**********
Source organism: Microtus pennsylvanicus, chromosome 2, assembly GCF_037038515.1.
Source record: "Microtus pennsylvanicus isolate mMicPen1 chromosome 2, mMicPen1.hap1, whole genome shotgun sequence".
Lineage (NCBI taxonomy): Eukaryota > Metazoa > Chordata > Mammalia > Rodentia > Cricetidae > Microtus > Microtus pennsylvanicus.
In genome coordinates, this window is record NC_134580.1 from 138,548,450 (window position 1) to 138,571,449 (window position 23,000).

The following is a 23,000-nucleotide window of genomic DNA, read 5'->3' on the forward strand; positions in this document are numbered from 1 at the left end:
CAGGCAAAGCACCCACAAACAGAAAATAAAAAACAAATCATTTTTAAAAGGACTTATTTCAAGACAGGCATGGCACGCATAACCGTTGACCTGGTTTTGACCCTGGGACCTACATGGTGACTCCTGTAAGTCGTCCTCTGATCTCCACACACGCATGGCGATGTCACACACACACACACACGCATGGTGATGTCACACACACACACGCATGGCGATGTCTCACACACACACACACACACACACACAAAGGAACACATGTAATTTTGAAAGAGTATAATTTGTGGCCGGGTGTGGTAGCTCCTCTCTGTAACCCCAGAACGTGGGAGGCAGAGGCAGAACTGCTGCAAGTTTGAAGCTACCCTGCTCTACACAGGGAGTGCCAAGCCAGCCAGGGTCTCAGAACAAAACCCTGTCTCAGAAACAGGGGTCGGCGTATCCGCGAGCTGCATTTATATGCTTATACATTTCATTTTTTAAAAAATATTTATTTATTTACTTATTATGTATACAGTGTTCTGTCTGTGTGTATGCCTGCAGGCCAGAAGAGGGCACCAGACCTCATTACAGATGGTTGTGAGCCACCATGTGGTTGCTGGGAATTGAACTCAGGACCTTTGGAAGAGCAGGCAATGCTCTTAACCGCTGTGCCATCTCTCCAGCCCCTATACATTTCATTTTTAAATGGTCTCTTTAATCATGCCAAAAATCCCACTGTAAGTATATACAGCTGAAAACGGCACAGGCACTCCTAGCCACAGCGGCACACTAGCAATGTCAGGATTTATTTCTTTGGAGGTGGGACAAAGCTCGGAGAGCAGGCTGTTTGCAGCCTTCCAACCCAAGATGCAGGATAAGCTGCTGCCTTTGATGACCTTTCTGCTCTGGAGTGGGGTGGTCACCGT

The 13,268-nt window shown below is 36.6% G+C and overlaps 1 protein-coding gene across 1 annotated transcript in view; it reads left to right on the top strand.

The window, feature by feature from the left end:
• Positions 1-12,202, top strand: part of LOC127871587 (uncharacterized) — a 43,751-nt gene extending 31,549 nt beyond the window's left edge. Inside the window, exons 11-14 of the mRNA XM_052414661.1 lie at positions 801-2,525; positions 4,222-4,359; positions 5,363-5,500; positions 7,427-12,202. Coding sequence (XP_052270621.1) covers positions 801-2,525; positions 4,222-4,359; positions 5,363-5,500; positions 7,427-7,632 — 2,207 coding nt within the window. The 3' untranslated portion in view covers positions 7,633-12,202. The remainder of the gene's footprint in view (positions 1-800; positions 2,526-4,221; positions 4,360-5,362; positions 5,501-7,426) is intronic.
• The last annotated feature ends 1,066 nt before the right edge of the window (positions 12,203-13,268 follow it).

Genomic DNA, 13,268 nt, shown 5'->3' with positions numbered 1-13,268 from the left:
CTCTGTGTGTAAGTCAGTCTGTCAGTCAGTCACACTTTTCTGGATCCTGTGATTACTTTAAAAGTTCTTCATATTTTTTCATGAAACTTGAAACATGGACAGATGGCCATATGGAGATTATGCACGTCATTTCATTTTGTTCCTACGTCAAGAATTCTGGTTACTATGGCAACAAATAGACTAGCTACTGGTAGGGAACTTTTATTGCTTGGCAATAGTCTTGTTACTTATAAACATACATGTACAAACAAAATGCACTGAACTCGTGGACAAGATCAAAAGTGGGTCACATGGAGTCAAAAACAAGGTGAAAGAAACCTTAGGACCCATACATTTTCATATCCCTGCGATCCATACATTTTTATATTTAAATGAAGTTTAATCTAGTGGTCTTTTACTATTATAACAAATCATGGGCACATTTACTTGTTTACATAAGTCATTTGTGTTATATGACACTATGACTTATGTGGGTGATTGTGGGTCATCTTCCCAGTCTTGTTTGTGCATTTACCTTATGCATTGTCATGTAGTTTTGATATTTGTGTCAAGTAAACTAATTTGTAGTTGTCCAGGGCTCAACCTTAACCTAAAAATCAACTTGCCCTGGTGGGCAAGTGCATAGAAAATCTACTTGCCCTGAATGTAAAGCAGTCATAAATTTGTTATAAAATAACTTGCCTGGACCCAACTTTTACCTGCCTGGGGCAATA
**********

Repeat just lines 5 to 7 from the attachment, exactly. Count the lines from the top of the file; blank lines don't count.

The following is a 23,000-nucleotide window of genomic DNA, read 5'->3' on the forward strand; positions in this document are numbered from 1 at the left end:
CAGGCAAAGCACCCACAAACAGAAAATAAAAAACAAATCATTTTTAAAAGGACTTATTTCAAGACAGGCATGGCACGCATAACCGTTGACCTGGTTTTGACCCTGGGACCTACATGGTGACTCCTGTAAGTCGTCCTCTGATCTCCACACACGCATGGCGATGTCACACACACACACACACGCATGGTGATGTCACACACACACACGCATGGCGATGTCTCACACACACACACACACACACACACAAAGGAACACATGTAATTTTGAAAGAGTATAATTTGTGGCCGGGTGTGGTAGCTCCTCTCTGTAACCCCAGAACGTGGGAGGCAGAGGCAGAACTGCTGCAAGTTTGAAGCTACCCTGCTCTACACAGGGAGTGCCAAGCCAGCCAGGGTCTCAGAACAAAACCCTGTCTCAGAAACAGGGGTCGGCGTATCCGCGAGCTGCATTTATATGCTTATACATTTCATTTTTTAAAAAATATTTATTTATTTACTTATTATGTATACAGTGTTCTGTCTGTGTGTATGCCTGCAGGCCAGAAGAGGGCACCAGACCTCATTACAGATGGTTGTGAGCCACCATGTGGTTGCTGGGAATTGAACTCAGGACCTTTGGAAGAGCAGGCAATGCTCTTAACCGCTGTGCCATCTCTCCAGCCCCTATACATTTCATTTTTAAATGGTCTCTTTAATCATGCCAAAAATCCCACTGTAAGTATATACAGCTGAAAACGGCACAGGCACTCCTAGCCACAGCGGCACACTAGCAATGTCAGGATTTATTTCTTTGGAGGTGGGACAAAGCTCGGAGAGCAGGCTGTTTGCAGCCTTCCAACCCAAGATGCAGGATAAGCTGCTGCCTTTGATGACCTTTCTGCTCTGGAGTGGGGTGGTCACCGT

The 13,268-nt window shown below is 36.6% G+C and overlaps 1 protein-coding gene across 1 annotated transcript in view; it reads left to right on the top strand.